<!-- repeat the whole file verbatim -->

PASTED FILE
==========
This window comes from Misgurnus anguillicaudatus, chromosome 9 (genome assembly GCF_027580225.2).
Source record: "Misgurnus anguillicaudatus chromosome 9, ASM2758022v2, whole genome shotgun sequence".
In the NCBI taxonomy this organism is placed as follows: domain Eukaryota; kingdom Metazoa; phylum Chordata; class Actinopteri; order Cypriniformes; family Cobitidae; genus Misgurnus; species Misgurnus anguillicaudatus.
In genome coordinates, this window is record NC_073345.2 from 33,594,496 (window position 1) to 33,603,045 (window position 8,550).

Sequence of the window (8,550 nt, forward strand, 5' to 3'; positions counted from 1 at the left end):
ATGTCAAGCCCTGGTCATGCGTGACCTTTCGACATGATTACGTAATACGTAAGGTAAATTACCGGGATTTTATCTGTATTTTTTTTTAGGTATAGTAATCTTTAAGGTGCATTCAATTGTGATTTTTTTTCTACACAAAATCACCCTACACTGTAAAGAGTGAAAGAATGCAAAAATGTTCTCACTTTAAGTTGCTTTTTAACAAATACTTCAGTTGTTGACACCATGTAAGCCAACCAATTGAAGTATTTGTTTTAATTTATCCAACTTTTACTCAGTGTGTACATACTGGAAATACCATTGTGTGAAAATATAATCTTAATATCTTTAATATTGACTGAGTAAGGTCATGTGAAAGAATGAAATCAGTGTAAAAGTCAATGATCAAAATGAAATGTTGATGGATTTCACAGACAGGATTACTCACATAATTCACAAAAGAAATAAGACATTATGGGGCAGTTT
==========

This window comes from Misgurnus anguillicaudatus, chromosome 9 (genome assembly GCF_027580225.2).
Source record: "Misgurnus anguillicaudatus chromosome 9, ASM2758022v2, whole genome shotgun sequence".
In the NCBI taxonomy this organism is placed as follows: domain Eukaryota; kingdom Metazoa; phylum Chordata; class Actinopteri; order Cypriniformes; family Cobitidae; genus Misgurnus; species Misgurnus anguillicaudatus.
In genome coordinates, this window is record NC_073345.2 from 33,594,496 (window position 1) to 33,603,045 (window position 8,550).

Sequence of the window (8,550 nt, forward strand, 5' to 3'; positions counted from 1 at the left end):
ATGTCAAGCCCTGGTCATGCGTGACCTTTCGACATGATTACGTAATACGTAAGGTAAATTACCGGGATTTTATCTGTATTTTTTTTTAGGTATAGTAATCTTTAAGGTGCATTCAATTGTGATTTTTTTTCTACACAAAATCACCCTACACTGTAAAGAGTGAAAGAATGCAAAAATGTTCTCACTTTAAGTTGCTTTTTAACAAATACTTCAGTTGTTGACACCATGTAAGCCAACCAATTGAAGTATTTGTTTTAATTTATCCAACTTTTACTCAGTGTGTACATACTGGAAATACCATTGTGTGAAAATATAATCTTAATATCTTTAATATTGACTGAGTAAGGTCATGTGAAAGAATGAAATCAGTGTAAAAGTCAATGATCAAAATGAAATGTTGATGGATTTCACAGACAGGATTACTCACATAATTCACAAAAGAAATAAGACATTATGGGGCAGTTT